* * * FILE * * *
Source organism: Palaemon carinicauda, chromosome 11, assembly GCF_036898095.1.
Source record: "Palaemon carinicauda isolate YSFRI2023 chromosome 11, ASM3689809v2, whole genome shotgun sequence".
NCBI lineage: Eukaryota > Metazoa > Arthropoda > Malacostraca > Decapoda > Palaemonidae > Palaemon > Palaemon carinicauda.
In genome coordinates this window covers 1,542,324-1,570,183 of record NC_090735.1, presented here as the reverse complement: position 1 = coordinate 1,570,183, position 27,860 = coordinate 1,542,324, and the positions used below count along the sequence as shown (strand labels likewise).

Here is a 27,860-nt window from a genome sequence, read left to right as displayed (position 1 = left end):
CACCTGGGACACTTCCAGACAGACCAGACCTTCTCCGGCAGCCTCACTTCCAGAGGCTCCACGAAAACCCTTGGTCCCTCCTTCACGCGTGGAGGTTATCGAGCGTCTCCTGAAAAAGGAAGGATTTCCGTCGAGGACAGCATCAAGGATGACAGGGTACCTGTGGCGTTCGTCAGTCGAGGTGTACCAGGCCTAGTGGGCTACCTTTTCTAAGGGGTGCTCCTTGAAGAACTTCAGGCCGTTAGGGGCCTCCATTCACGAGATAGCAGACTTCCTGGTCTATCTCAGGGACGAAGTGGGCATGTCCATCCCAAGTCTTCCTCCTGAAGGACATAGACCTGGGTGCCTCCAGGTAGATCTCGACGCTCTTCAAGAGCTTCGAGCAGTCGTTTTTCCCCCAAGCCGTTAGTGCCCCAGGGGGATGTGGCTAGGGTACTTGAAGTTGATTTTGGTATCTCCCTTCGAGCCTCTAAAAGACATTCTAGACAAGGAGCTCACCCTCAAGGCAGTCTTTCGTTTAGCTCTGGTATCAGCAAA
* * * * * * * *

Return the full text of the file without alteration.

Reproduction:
Source organism: Palaemon carinicauda, chromosome 11, assembly GCF_036898095.1.
Source record: "Palaemon carinicauda isolate YSFRI2023 chromosome 11, ASM3689809v2, whole genome shotgun sequence".
NCBI lineage: Eukaryota > Metazoa > Arthropoda > Malacostraca > Decapoda > Palaemonidae > Palaemon > Palaemon carinicauda.
In genome coordinates this window covers 1,542,324-1,570,183 of record NC_090735.1, presented here as the reverse complement: position 1 = coordinate 1,570,183, position 27,860 = coordinate 1,542,324, and the positions used below count along the sequence as shown (strand labels likewise).

Here is a 27,860-nt window from a genome sequence, read left to right as displayed (position 1 = left end):
CACCTGGGACACTTCCAGACAGACCAGACCTTCTCCGGCAGCCTCACTTCCAGAGGCTCCACGAAAACCCTTGGTCCCTCCTTCACGCGTGGAGGTTATCGAGCGTCTCCTGAAAAAGGAAGGATTTCCGTCGAGGACAGCATCAAGGATGACAGGGTACCTGTGGCGTTCGTCAGTCGAGGTGTACCAGGCCTAGTGGGCTACCTTTTCTAAGGGGTGCTCCTTGAAGAACTTCAGGCCGTTAGGGGCCTCCATTCACGAGATAGCAGACTTCCTGGTCTATCTCAGGGACGAAGTGGGCATGTCCATCCCAAGTCTTCCTCCTGAAGGACATAGACCTGGGTGCCTCCAGGTAGATCTCGACGCTCTTCAAGAGCTTCGAGCAGTCGTTTTTCCCCCAAGCCGTTAGTGCCCCAGGGGGATGTGGCTAGGGTACTTGAAGTTGATTTTGGTATCTCCCTTCGAGCCTCTAAAAGACATTCTAGACAAGGAGCTCACCCTCAAGGCAGTCTTTCGTTTAGCTCTGGTATCAGCAAA